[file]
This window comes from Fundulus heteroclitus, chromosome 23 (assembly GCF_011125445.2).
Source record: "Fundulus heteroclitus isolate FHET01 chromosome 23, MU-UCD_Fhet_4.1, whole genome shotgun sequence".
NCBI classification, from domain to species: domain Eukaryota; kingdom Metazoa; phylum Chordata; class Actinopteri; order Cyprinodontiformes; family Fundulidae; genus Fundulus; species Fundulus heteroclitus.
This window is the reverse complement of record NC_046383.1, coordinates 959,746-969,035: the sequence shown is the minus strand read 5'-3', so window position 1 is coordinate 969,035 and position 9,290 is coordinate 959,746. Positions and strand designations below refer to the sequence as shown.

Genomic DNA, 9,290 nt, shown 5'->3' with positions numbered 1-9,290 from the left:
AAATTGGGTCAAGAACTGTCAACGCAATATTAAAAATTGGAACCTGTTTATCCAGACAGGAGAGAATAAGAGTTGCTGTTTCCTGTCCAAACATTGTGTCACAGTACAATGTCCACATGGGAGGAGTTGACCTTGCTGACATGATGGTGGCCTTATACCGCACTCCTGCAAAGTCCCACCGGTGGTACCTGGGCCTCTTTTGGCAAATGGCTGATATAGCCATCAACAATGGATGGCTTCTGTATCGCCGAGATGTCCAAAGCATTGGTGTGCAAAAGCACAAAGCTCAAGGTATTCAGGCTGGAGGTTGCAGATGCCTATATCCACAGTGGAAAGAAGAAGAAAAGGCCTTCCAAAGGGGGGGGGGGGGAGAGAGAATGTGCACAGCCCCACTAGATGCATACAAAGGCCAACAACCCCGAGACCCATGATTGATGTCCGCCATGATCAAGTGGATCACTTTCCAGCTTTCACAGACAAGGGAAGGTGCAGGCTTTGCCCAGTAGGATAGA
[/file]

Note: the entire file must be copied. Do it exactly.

This window comes from Fundulus heteroclitus, chromosome 23 (assembly GCF_011125445.2).
Source record: "Fundulus heteroclitus isolate FHET01 chromosome 23, MU-UCD_Fhet_4.1, whole genome shotgun sequence".
NCBI classification, from domain to species: domain Eukaryota; kingdom Metazoa; phylum Chordata; class Actinopteri; order Cyprinodontiformes; family Fundulidae; genus Fundulus; species Fundulus heteroclitus.
This window is the reverse complement of record NC_046383.1, coordinates 959,746-969,035: the sequence shown is the minus strand read 5'-3', so window position 1 is coordinate 969,035 and position 9,290 is coordinate 959,746. Positions and strand designations below refer to the sequence as shown.

Genomic DNA, 9,290 nt, shown 5'->3' with positions numbered 1-9,290 from the left:
AAATTGGGTCAAGAACTGTCAACGCAATATTAAAAATTGGAACCTGTTTATCCAGACAGGAGAGAATAAGAGTTGCTGTTTCCTGTCCAAACATTGTGTCACAGTACAATGTCCACATGGGAGGAGTTGACCTTGCTGACATGATGGTGGCCTTATACCGCACTCCTGCAAAGTCCCACCGGTGGTACCTGGGCCTCTTTTGGCAAATGGCTGATATAGCCATCAACAATGGATGGCTTCTGTATCGCCGAGATGTCCAAAGCATTGGTGTGCAAAAGCACAAAGCTCAAGGTATTCAGGCTGGAGGTTGCAGATGCCTATATCCACAGTGGAAAGAAGAAGAAAAGGCCTTCCAAAGGGGGGGGGGGGGAGAGAGAATGTGCACAGCCCCACTAGATGCATACAAAGGCCAACAACCCCGAGACCCATGATTGATGTCCGCCATGATCAAGTGGATCACTTTCCAGCTTTCACAGACAAGGGAAGGTGCAGGCTTTGCCCAGTAGGATAGA